In the High Peaks

Thursday, July 28, 2011

Comedy in a Minor Key by Hans Keilson

A dark, but charming tale set during the Nazi occupation of the Netherlands is at the heart of Comedy in a Minor Key: A Novel by German writer Hans Keilson. This slim volume, a very quick read at 136 pages, was first published in Germany in 1949 and was only recently translated and published in the US by Farrar, Straus, and Giroux. Hats off to FS&G for rescuing this little gem from obscurity and bringing it to light in 2011! (UK friends, is it available to you, I'm wondering?) I loved it--the book had its hair-raising moments but a happy, satisfying ending rounded it off beautifully.

Keilson, who died at the age of 101 in early June this year, didn't care as much about his literary legacy as his work as a psychiatrist of war-traumatized children. He always believed his masterwork was the book he wrote about his experiences as a psychiatrist treating these children.

Keilson himself was in hiding in the Netherlands during World War II, so the novel comes from personal experience.

The New York Times obituary published in early June, was rivetting reading. What an amazing life! (Because the obit is over 30 days old, I can't provide a link. But getting to the article is a snap--just Google "Hans Keilson New York Times."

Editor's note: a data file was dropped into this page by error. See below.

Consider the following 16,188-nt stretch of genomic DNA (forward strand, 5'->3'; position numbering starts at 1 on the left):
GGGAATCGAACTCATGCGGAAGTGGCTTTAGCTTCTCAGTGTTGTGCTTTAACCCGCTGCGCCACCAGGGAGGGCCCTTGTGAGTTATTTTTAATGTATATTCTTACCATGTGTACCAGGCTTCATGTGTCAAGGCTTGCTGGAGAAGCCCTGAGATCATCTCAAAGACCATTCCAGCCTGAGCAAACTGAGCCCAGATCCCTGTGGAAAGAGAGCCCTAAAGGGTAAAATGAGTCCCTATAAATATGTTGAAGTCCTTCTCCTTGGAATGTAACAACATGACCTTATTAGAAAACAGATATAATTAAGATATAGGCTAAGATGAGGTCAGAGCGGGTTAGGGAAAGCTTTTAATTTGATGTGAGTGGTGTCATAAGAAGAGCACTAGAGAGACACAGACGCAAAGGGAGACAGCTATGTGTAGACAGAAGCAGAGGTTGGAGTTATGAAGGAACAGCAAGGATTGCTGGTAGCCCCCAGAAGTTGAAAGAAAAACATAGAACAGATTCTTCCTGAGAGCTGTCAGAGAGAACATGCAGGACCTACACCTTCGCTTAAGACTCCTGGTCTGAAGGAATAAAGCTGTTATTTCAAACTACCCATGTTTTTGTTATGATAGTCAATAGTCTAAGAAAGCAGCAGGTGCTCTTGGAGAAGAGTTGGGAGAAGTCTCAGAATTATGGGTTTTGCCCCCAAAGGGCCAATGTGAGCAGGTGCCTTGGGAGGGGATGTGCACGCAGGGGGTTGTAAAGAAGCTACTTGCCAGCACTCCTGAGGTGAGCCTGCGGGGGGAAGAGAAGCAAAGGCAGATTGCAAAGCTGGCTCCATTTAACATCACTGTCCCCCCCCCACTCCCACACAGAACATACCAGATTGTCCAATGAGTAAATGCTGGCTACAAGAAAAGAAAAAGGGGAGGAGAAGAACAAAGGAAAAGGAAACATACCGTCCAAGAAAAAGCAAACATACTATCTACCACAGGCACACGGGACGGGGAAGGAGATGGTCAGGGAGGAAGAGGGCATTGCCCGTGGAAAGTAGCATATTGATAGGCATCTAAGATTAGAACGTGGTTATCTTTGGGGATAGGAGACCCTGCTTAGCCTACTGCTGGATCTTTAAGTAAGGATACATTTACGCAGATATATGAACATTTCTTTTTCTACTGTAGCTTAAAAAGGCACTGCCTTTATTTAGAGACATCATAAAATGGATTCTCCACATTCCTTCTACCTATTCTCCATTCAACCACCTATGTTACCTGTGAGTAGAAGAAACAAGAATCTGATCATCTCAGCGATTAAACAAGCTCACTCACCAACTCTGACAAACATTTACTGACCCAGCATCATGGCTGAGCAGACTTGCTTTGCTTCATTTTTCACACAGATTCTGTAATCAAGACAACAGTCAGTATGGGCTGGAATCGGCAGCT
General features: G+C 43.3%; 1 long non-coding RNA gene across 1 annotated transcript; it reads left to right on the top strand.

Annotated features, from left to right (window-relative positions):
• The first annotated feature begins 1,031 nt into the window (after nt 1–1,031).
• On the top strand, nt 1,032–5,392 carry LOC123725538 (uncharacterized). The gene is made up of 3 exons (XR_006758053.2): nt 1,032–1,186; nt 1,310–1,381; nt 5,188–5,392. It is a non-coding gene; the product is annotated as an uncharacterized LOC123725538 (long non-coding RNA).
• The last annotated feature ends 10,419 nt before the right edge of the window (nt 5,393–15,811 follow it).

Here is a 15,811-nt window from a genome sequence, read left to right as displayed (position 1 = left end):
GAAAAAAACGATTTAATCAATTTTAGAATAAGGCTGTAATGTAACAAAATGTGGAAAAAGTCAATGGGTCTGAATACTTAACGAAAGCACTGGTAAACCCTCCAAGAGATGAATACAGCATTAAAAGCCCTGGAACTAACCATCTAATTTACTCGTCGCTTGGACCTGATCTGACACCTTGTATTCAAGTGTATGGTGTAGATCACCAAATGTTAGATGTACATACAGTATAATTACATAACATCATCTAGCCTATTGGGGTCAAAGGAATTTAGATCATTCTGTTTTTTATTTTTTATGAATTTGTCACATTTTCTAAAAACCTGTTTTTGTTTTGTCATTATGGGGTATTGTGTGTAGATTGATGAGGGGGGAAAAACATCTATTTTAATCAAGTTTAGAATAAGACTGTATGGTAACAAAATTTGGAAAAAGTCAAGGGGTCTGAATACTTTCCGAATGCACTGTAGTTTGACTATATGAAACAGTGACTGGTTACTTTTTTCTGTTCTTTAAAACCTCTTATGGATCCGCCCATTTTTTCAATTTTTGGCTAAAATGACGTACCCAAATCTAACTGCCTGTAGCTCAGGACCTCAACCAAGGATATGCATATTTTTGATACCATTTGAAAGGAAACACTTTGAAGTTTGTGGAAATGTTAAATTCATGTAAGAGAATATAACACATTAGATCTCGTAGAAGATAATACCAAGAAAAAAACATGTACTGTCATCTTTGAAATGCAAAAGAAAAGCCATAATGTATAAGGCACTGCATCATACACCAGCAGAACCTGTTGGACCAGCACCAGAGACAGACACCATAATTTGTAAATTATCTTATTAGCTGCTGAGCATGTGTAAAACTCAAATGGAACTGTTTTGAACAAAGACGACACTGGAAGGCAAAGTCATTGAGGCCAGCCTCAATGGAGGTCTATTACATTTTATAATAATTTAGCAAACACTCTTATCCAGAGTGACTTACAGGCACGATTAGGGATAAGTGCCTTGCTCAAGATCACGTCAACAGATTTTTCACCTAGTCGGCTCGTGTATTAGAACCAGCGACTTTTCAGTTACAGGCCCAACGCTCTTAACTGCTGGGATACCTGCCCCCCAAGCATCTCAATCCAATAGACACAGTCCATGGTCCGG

1. I ve yet to read this Judith but always amazed he felt this was less than his work with kids this story seems quite important as he lived it partly ,all the best stu

  2. I loved this one too (and am so glad to see it getting more review attention!) I, too, was fascinated by his obituary. He lived an amazing life.

  3. Stu,
    I guess Keilson, as a doctor, viewed his work to help the next generation of Europe, as a more vital, enduring legacy.

    Gosh! I should know your name, gosh! I'm so glad you shared this book with me and the obit as well. Inspiring, isn't it?


  4. I haven't yet read this book, but I absolutely loved his first novel Das Leben geht weiter (Life Goes On). It's sad to think about what his and so many other people's lives would have been wouldn't they have lived in such terrible times and circumstances.

    1. Thanks so much for the recommendation of Das Leben geht weiter. I'm adding it to my list of possibilities for Caroline's and Lizzy's German Literature Month in November. Maybe I'll get it to before then, but I'm very, very glad to be reminded of this author's work.